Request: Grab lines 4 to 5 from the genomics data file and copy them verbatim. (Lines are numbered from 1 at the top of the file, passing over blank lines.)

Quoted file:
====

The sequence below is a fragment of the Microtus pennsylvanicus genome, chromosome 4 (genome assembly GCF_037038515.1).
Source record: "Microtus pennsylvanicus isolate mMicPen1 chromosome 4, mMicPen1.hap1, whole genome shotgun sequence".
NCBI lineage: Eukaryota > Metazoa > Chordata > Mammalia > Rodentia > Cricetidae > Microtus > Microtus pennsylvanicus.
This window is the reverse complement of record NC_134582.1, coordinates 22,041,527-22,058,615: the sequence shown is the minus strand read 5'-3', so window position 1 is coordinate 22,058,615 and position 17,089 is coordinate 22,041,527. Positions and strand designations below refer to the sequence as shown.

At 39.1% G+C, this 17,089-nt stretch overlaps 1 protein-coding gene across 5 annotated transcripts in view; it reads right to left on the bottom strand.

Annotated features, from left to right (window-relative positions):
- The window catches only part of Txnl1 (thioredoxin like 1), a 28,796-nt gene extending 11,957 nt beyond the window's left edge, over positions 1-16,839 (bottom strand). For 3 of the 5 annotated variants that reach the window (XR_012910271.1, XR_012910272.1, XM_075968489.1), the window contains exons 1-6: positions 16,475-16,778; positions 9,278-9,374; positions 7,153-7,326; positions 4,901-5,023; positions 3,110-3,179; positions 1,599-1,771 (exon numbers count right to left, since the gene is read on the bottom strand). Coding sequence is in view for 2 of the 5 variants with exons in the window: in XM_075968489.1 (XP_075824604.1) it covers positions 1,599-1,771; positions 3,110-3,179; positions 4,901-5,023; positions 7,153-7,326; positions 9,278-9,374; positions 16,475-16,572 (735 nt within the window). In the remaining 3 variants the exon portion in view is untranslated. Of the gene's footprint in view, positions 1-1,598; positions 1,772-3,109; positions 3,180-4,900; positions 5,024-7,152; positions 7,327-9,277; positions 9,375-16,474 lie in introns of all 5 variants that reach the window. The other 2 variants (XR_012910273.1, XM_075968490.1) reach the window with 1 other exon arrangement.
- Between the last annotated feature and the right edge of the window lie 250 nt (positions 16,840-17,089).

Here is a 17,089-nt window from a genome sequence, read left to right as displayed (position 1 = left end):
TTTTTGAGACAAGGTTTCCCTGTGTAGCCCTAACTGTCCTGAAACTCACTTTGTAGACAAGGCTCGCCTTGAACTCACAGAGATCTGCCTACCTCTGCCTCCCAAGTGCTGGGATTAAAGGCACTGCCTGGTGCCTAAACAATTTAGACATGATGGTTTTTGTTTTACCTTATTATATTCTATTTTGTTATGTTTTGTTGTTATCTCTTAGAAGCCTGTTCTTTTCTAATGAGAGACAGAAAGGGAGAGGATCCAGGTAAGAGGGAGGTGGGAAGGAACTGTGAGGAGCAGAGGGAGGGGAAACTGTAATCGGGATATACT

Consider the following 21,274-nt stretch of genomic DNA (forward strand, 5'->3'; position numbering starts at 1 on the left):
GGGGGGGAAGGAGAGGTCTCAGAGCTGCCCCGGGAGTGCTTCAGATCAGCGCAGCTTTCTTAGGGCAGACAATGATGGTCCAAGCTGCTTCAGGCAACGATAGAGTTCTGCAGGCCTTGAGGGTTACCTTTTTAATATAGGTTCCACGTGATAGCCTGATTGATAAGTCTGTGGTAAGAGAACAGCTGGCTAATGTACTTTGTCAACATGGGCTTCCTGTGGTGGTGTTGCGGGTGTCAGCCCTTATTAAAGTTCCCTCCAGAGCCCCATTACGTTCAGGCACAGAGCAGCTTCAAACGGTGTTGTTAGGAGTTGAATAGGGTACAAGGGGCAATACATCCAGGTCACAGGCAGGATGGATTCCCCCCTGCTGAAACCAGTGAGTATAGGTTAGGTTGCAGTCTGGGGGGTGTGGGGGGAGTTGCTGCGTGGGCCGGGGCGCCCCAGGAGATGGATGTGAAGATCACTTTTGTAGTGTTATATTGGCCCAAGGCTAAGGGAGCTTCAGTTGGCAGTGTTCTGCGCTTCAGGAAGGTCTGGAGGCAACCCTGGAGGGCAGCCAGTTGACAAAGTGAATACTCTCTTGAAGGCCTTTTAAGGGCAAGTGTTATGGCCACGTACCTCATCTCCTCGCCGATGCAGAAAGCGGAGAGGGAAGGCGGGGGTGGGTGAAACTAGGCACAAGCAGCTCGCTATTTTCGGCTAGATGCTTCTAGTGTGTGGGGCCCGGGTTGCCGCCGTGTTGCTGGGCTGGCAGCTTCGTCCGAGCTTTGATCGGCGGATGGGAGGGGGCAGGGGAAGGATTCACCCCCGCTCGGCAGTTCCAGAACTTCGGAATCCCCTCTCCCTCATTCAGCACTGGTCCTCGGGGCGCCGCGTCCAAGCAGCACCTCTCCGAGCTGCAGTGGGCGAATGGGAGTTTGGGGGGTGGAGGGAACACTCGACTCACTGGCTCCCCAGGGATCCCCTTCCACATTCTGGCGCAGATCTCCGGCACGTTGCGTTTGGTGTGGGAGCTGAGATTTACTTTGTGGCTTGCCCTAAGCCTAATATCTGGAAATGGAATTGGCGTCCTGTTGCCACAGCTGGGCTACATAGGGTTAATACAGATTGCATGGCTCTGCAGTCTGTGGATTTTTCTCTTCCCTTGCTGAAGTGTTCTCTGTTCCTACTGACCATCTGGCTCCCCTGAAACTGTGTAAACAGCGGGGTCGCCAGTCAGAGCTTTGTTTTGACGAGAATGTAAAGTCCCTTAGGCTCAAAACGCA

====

This window is the reverse complement of record NC_134582.1, coordinates 22,041,527-22,058,615: the sequence shown is the minus strand read 5'-3', so window position 1 is coordinate 22,058,615 and position 17,089 is coordinate 22,041,527. Positions and strand designations below refer to the sequence as shown.

At 39.1% G+C, this 17,089-nt stretch overlaps 1 protein-coding gene across 5 annotated transcripts in view; it reads right to left on the bottom strand.